Tripple Brook Farm

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Genera

A

Acanthus
bear's breech
Acorus
sweet flag
Actinidia
hardy kiwi fruit; bower vine; kolomikta vine; tara vine
Adiantum
northern maidenhair fern
Agastache
Giant hyssop
Ajuga
Bugleweed
Akebia
five-leaved akebia
Allium
onion; chives
Ammophila
American beachgrass
Amphicarpaea
hog peanut
Amsonia
Arkansas blue-star; blue star; thread-leaf blue star; willow amsonia
Andropogon
big bluestem; turkey-foot
Anemone
Canada anemone
Antennaria
pussytoes
Anthoxanthum
sweet vernal grass
Apios
Indian potato; groundnut
Aquilegia
Columbine
Aralia
sarsparilla
Arctostaphylos
bearberry; kinnikinick
Arenaria
Arisaema
Aristolochia
Armeria
sea pink
Aruncus
Goatsbeard
Arundinaria
canebrake bamboo; large cane; small canebrake bamboo; southern cane; switch cane
Arundo
giant reed; Italian reed; cana brava
Asarum
Wild ginger
Asclepias
butterfly weed; swamp milkweed
Asimina
pawpaw
Aster
aster
Athyrium
lady fern
Atrichum
(moss)

B

Bambusa
bamboo
Baptisia
False indigo
Begonia
begonia
Betula
birch
Bignonia
cross vine
Boltonia
(aster-like) boltonia
Bouteloua
sideoats grama
Buchloe
buffalo grass

C

Calamagrostis
reed grass
Calla
water calla; wild calla
Callicladium
(moss)
Caltha
marsh marigold; cowslip
Campanula
bluebells of Scotland; harebell
Campsis
trumpet creeper; trumpet vine
Camptosorus
walking fern
Carex
sedge
Cassia
Senna
Ceanothus
New Jersey tea; red root;wild snowball
Celastrus
Cephalanthus
buttonbush
Cerastium
Chickweed
Ceratostigma
hardy plumbago
Cercis
eastern redbud tree
Chamaedaphne
cassandra; leatherleaf
Chamaemelum
Chamomile
Chasmanthium
northern sea oats
Cheilanthes
hairy lipfern
Chelone
Lyon's turtlehead; red turtlehead; turtle-head
Chionanthus
fringetree
Chrysanthemum
ox-eye daisy; white daisy
Chrysogonum
golden star
Chrysopsis
Golden aster
Cladonia
reindeer moss
Clethra
summersweet; sweet pepperbush
Climacium
tree moss, umbrella moss
Convallaria
lily-of-the-valley; pink-flowered lily-of-the-valley
Coptis
cankerroot; goldthread
Coreopsis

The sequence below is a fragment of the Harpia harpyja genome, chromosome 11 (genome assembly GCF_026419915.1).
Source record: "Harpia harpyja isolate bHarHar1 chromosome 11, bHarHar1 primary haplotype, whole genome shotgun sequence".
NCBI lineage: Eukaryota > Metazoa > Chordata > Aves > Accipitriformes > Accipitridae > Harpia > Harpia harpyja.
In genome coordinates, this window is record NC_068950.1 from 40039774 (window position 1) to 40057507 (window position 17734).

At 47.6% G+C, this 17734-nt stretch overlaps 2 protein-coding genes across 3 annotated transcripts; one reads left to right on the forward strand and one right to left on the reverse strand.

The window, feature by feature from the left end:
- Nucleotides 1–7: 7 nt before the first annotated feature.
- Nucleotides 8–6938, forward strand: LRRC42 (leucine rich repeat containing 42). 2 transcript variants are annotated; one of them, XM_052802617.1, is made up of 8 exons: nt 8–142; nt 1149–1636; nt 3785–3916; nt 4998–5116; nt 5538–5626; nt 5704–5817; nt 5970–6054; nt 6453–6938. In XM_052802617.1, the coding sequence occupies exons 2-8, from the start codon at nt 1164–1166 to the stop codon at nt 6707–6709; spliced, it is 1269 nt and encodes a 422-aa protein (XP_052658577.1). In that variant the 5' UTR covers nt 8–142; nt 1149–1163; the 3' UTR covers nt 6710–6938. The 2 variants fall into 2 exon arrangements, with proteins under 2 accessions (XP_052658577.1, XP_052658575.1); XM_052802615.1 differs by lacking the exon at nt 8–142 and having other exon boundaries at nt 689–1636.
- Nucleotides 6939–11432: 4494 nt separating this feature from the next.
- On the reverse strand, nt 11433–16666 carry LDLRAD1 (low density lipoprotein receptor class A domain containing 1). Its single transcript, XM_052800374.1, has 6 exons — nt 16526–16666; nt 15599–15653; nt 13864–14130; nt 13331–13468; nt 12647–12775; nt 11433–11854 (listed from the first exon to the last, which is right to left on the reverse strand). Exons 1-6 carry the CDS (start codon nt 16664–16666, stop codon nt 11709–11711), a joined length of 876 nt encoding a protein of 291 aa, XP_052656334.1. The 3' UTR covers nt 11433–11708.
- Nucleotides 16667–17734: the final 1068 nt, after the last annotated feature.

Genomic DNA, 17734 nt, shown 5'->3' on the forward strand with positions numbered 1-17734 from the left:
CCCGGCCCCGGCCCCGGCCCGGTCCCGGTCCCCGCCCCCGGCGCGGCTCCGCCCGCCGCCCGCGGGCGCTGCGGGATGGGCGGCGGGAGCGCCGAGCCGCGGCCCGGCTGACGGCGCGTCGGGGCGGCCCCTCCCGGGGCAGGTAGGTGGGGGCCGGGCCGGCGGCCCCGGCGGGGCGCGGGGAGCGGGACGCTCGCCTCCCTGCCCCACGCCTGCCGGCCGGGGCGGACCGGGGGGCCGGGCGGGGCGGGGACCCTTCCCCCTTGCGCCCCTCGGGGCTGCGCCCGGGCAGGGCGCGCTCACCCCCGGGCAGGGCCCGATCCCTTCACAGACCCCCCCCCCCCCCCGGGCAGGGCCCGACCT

tickseed; stiff coreopsis
Cornus
Asian flowering dogwood; bunchberry; flowering dogwood; kousa dogwood; pagoda dogwood; alternate-leaved dogwood
Cymbopogon
citronella grass; lemon grass
Cyperus
umbrella sedge
Cystopteris
berry fern; brittle fern; bulbet bladder fern; fragile fern

D

Danthonia
junegrass
Decodon
water loosestrife; water willow
Delosperma
hardy ice plant
Dennstaedtia
boulder fern; hay-scented fern
Deschampsia
tufted hair grass
Dianthus
Pink
Dicentra
wild bleeding-heart
Diervilla
bush honeysuckle
Dionaea
Venus's flytrap
Dioscorea
Chinese yam; cinnamon vine; wild yam
Dryopteris
eastern wood-fern; evergreen woodfern

E

Echinacea
purple coneflower
Elaeagnus
wolfberry; silverberry
Empetrum
black crowberry
Epigaea
Mayflower; trailing arbutus
Epilobium
fireweed
Epimedium
bishop's cap
Equisetum
scouring rush
Eragrostis
love grass
Erianthus
Ravenna grass
Erigeron
Fleabane
Eriophorum
rough cotton grass
Euonymus
running strawberry bush
Eupatorium
Joe-Pye-weed; boneset; hardy ageratum; mist flower

F

Fargesia
(clump-forming bamboo); dragon's head bamboo; fountain bamboo; umbrella bamboo
Festuca
blue fescue
Fragaria
strawberry

G

Gaillardia
Blanket flower
Galium
sweet woodruff
Gaultheria
checkerberry; salal; shallon; lemon leaf; teaberry; wintergreen
Gaylussacia
black huckleberry
Gelsemium
yellow jessamine
Geranium
wild geranium
Geum
chocolate root; water avens
Gillenia